Date of Award


Document Type


Degree Name

Master of Arts in Child Development


Child Development

First Reader/Committee Chair

Dr. Amy Van Schagen


American Muslims have increasingly experienced Islamophobia-related discrimination and stereotypes, including unjust accusations of violence, hatred, and terrorism, especially since 9/11. This study investigates the experience of Muslim immigrants in the U.S. and its impact on their children’s school outcomes. Using the theoretical frameworks of segmented assimilation, acculturation, social identity theory, and critical race theory, post-9/11 Muslim immigrants and their elementary school children are the focus of this study. Specifically, this study examines the associations among the following constructs: Muslim identity, culture and traditions, community connectedness, and children's school outcomes. This study hypothesized that there is a negative correlation between Muslim identity, culture and traditions, and school outcomes. Furthermore, it also hypothesized a positive correlation between community connectedness and school outcomes. A survey consisting of 55 questions was administered to 59 Muslim immigrant participants with children aged five to twelve years old who attend elementary school. The findings supported only H2, linking Muslim identity with community connectedness, while H1, H3, and H4 were not supported, precluding further examination of H5. The limitations of the current project are discussed, highlighting opportunities for future research to enhance the novel measures introduced.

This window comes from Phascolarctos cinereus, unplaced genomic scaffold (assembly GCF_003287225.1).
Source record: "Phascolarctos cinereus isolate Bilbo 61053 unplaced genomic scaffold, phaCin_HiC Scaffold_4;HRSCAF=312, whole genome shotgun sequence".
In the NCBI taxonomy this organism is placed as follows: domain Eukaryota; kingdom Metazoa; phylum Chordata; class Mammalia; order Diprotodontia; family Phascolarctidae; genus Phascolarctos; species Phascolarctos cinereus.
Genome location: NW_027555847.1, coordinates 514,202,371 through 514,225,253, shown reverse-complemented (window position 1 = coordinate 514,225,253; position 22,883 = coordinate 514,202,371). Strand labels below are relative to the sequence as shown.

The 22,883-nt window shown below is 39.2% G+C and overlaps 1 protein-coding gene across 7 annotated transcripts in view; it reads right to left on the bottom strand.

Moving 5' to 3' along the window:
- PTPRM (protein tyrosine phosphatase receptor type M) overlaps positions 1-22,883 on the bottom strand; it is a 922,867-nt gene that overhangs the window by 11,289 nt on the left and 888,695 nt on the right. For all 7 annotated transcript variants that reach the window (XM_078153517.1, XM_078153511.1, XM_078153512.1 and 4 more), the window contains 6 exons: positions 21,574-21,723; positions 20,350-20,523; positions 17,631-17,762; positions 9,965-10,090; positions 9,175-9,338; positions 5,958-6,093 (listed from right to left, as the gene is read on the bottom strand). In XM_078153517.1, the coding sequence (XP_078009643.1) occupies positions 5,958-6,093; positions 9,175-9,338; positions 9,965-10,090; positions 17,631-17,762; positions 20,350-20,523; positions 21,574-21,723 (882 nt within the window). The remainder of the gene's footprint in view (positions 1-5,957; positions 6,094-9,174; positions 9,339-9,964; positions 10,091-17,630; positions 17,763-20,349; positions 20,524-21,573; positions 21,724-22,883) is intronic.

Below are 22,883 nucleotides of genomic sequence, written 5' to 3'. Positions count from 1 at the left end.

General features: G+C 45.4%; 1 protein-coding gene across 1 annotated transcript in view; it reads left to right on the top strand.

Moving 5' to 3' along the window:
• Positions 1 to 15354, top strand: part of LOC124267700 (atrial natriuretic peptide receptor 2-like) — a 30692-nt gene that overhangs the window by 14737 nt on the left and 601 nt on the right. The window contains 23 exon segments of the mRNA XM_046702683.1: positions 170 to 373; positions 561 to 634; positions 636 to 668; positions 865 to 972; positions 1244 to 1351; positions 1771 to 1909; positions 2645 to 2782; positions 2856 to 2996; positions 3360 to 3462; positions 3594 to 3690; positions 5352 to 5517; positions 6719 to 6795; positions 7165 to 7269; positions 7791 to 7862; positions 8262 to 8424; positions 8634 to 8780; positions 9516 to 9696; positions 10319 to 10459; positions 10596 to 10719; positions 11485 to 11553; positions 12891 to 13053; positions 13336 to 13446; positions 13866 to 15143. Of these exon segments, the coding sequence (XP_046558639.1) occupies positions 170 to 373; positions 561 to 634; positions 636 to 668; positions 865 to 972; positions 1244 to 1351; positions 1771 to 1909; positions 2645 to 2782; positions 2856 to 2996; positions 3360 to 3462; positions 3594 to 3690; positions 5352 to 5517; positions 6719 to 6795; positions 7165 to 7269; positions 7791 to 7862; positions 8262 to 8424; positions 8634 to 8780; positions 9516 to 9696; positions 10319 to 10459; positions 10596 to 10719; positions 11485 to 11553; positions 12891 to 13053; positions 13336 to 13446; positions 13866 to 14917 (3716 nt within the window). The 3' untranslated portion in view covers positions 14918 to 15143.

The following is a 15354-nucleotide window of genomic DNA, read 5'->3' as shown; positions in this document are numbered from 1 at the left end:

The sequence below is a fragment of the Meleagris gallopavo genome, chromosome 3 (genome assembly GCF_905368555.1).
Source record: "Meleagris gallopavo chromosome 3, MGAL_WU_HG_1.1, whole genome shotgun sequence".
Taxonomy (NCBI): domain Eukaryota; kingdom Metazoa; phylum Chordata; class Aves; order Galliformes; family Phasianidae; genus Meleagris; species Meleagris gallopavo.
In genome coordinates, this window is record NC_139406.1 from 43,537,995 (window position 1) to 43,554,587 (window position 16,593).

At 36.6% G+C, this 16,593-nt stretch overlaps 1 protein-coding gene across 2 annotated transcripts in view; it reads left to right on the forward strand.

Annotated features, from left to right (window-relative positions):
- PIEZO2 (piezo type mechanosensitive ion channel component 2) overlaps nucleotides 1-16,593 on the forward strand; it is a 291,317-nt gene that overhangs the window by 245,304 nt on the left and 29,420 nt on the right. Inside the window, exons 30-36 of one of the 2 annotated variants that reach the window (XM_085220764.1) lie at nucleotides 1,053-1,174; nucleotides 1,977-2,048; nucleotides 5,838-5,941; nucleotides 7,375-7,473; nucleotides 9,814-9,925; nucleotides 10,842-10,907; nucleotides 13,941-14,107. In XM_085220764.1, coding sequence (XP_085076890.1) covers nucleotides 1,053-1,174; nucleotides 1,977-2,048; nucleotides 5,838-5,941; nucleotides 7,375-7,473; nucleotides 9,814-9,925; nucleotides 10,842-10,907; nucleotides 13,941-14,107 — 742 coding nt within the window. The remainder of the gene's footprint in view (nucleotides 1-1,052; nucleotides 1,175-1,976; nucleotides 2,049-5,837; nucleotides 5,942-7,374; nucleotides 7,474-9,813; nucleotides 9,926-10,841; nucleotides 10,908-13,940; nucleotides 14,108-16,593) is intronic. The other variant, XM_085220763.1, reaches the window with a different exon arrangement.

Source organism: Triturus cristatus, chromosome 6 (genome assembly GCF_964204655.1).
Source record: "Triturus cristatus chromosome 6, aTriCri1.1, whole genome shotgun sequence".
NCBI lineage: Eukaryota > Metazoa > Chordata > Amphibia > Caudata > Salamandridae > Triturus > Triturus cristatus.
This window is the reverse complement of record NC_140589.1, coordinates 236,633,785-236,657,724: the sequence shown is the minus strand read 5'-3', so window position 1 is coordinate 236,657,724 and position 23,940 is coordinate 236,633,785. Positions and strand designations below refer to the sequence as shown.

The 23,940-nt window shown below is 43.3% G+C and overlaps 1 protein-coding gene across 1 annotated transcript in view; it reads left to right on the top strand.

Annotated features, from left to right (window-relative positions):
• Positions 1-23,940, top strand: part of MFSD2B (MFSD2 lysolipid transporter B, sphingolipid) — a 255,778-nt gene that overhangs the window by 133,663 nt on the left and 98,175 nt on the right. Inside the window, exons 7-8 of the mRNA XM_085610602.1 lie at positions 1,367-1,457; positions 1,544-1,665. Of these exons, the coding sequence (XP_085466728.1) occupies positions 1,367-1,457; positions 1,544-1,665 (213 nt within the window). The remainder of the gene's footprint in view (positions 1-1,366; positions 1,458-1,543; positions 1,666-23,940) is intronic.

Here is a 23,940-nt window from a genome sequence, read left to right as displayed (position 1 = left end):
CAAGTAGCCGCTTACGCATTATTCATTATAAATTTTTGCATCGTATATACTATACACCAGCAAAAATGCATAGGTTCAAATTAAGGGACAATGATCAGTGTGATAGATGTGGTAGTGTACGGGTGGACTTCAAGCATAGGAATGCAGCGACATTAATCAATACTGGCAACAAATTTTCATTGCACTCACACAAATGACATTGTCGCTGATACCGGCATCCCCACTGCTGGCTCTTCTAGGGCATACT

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Psychology Commons